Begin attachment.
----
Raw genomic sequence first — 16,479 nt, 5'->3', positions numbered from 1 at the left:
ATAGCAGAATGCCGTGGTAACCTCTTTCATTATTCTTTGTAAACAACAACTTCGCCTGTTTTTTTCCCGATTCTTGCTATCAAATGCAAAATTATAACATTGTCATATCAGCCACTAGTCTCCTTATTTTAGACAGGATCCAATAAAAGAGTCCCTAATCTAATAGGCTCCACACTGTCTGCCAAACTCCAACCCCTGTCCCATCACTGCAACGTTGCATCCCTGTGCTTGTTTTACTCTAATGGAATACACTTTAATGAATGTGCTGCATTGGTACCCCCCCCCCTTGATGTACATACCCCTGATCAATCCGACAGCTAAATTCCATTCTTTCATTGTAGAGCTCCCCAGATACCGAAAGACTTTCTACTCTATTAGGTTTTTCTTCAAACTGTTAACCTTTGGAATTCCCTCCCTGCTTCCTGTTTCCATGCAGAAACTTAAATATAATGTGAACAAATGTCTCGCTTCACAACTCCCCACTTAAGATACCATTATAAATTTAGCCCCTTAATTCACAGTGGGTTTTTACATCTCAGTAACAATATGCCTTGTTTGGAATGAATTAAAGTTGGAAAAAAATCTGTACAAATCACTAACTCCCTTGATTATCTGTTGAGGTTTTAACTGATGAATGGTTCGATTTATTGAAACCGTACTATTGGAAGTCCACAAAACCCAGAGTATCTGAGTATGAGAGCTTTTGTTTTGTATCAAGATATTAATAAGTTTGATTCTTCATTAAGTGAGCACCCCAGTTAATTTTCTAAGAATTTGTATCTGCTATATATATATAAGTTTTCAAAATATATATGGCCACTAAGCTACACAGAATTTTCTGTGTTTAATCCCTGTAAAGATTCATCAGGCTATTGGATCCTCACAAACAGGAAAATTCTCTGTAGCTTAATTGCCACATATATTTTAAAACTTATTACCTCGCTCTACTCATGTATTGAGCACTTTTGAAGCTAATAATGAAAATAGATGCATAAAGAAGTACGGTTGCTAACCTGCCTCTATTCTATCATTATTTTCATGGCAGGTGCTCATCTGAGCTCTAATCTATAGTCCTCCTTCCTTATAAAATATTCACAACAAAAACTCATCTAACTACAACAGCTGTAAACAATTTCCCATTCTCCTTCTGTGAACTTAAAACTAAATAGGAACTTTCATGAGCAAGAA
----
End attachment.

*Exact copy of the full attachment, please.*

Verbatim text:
Raw genomic sequence first — 16,479 nt, 5'->3', positions numbered from 1 at the left:
ATAGCAGAATGCCGTGGTAACCTCTTTCATTATTCTTTGTAAACAACAACTTCGCCTGTTTTTTTCCCGATTCTTGCTATCAAATGCAAAATTATAACATTGTCATATCAGCCACTAGTCTCCTTATTTTAGACAGGATCCAATAAAAGAGTCCCTAATCTAATAGGCTCCACACTGTCTGCCAAACTCCAACCCCTGTCCCATCACTGCAACGTTGCATCCCTGTGCTTGTTTTACTCTAATGGAATACACTTTAATGAATGTGCTGCATTGGTACCCCCCCCCCTTGATGTACATACCCCTGATCAATCCGACAGCTAAATTCCATTCTTTCATTGTAGAGCTCCCCAGATACCGAAAGACTTTCTACTCTATTAGGTTTTTCTTCAAACTGTTAACCTTTGGAATTCCCTCCCTGCTTCCTGTTTCCATGCAGAAACTTAAATATAATGTGAACAAATGTCTCGCTTCACAACTCCCCACTTAAGATACCATTATAAATTTAGCCCCTTAATTCACAGTGGGTTTTTACATCTCAGTAACAATATGCCTTGTTTGGAATGAATTAAAGTTGGAAAAAAATCTGTACAAATCACTAACTCCCTTGATTATCTGTTGAGGTTTTAACTGATGAATGGTTCGATTTATTGAAACCGTACTATTGGAAGTCCACAAAACCCAGAGTATCTGAGTATGAGAGCTTTTGTTTTGTATCAAGATATTAATAAGTTTGATTCTTCATTAAGTGAGCACCCCAGTTAATTTTCTAAGAATTTGTATCTGCTATATATATATAAGTTTTCAAAATATATATGGCCACTAAGCTACACAGAATTTTCTGTGTTTAATCCCTGTAAAGATTCATCAGGCTATTGGATCCTCACAAACAGGAAAATTCTCTGTAGCTTAATTGCCACATATATTTTAAAACTTATTACCTCGCTCTACTCATGTATTGAGCACTTTTGAAGCTAATAATGAAAATAGATGCATAAAGAAGTACGGTTGCTAACCTGCCTCTATTCTATCATTATTTTCATGGCAGGTGCTCATCTGAGCTCTAATCTATAGTCCTCCTTCCTTATAAAATATTCACAACAAAAACTCATCTAACTACAACAGCTGTAAACAATTTCCCATTCTCCTTCTGTGAACTTAAAACTAAATAGGAACTTTCATGAGCAAGAA